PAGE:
Laos is developing quickly but it still has much of the tradition that has sadly disappeared elsewhere in South-East Asia. Village life is refreshingly simple and even in Vientiane it’s hard to believe this sort of languid riverfront life exists in a national capital. Then, of course, there is the historic royal city of Luang Prabang, where watching as hundreds of saffron-robed monks move silently among centuries-old monasteries is as romantic a scene as you’ll experience anywhere in Asia.
The Lao wilderness is drawing travellers looking for nature, adventure or both. Kayaking, rafting, rock-climbing and biking are all available, but it’s the community-based trekking that is most popular because it combines spectacular natural attractions with the chance to experience the ‘real Laos’ with a village homestay – while spending your money where it’s needed most.
There is undoubtedly a growing tourist trail in Laos, but that just means there’s plenty of roads off Rte 13 where you can make your own trail. After all, half the fun of travelling here is in the travel itself – the people you meet, chickens you share seats with, wrong turns you take and lào-láo you drink with the smiling family at the end of the road less travelled.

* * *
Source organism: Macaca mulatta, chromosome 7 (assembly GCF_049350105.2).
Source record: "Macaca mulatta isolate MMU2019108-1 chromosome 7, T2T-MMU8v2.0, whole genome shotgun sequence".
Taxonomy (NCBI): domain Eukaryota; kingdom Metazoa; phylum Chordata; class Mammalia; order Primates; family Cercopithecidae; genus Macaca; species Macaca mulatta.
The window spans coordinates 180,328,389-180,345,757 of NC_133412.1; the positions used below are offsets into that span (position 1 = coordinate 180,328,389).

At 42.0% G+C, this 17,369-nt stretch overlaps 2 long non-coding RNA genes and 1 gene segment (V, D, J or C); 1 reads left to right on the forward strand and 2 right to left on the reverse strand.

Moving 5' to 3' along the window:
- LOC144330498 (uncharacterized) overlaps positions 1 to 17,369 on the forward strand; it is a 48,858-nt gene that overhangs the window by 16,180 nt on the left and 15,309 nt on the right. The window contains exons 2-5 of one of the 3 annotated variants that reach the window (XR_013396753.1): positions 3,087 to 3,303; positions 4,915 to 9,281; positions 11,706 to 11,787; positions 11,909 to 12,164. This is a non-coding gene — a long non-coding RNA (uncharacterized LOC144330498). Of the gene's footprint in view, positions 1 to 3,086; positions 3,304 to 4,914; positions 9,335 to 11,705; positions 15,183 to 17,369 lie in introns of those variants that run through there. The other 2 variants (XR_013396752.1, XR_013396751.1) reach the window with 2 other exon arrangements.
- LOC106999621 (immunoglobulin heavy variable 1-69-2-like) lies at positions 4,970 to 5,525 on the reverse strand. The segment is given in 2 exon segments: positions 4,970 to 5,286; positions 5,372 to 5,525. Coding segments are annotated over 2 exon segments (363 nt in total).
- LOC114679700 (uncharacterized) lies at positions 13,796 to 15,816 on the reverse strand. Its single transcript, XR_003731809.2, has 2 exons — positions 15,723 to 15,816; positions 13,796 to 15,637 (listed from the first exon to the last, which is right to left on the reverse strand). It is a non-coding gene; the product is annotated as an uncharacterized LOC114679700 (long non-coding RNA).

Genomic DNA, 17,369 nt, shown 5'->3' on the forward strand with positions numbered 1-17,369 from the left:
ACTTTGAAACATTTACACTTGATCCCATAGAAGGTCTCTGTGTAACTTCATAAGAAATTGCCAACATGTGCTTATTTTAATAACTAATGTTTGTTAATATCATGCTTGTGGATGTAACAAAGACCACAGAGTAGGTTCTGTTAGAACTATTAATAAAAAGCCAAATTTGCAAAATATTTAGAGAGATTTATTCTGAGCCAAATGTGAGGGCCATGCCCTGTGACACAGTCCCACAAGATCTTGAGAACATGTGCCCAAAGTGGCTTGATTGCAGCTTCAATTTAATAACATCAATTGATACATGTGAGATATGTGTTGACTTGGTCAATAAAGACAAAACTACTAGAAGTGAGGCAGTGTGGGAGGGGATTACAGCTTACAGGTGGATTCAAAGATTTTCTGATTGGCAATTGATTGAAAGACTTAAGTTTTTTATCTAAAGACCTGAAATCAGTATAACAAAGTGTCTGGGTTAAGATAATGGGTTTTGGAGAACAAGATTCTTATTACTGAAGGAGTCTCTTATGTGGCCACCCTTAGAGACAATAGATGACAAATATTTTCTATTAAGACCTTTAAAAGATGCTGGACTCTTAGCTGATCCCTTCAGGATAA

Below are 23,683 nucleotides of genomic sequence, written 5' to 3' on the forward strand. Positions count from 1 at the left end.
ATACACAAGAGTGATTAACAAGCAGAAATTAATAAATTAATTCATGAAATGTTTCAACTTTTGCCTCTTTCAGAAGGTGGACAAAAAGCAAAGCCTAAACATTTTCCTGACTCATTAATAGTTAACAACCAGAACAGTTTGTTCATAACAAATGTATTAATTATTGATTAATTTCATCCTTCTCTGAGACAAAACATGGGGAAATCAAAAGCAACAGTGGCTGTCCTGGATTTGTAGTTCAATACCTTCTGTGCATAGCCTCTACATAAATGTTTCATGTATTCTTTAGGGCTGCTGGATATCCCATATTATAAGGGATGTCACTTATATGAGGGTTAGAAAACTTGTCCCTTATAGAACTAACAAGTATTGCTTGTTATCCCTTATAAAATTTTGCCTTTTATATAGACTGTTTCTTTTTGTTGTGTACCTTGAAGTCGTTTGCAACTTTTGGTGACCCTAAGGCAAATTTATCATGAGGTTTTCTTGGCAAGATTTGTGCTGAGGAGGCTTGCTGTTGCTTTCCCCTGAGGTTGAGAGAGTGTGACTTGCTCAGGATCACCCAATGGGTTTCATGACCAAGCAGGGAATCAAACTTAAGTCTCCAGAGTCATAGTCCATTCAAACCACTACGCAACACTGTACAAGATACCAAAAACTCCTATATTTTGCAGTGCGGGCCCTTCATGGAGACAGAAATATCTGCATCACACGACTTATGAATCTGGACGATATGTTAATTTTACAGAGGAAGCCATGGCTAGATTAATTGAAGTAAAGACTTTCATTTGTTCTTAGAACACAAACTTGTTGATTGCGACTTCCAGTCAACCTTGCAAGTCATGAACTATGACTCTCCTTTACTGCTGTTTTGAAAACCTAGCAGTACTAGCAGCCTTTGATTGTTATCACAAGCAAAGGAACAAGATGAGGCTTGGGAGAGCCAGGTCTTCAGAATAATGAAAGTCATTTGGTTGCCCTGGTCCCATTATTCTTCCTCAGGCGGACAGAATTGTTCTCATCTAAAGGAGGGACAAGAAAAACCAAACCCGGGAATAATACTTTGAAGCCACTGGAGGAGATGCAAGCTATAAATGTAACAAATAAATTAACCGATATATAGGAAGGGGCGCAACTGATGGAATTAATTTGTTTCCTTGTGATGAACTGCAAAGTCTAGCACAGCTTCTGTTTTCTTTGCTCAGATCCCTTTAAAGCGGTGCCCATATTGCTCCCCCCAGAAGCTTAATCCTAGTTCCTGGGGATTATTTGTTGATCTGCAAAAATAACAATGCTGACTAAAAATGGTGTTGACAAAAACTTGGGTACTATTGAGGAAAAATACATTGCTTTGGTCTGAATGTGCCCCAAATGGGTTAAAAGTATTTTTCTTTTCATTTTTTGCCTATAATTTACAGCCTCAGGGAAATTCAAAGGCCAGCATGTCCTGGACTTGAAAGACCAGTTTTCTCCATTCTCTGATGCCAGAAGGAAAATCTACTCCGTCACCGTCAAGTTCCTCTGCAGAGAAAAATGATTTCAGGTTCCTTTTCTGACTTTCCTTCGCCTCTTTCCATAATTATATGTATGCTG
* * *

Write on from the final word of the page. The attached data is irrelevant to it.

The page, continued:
Thank you to the Lonely Planet for the information above.
Laos is heaven for independent travellers, there is much to see and do. For useful information and further ideas about what sights & sites should be on your itinerary take a look at these links:
Foreign & Commonwealth Office
Asia by Global Grasshopper
Laos by the Lonely Planet
Laos by Travelfish
Sunshine School is a non-profit, non-denominational institution. The School is dedicated to providing a universal, ethical education for children, with a focus on integrated learning and the holistic development of children. Sunshine School was established with funding from NGOs and … Continue reading
Samaritan Help Mission provides development opportunities to the poor, needy children and women in the Tikipara slum in Howrah, West Bengal, India. Mamoon Akhtar is a librarian living in the slum, in 1991 a young child asked for his help … Continue reading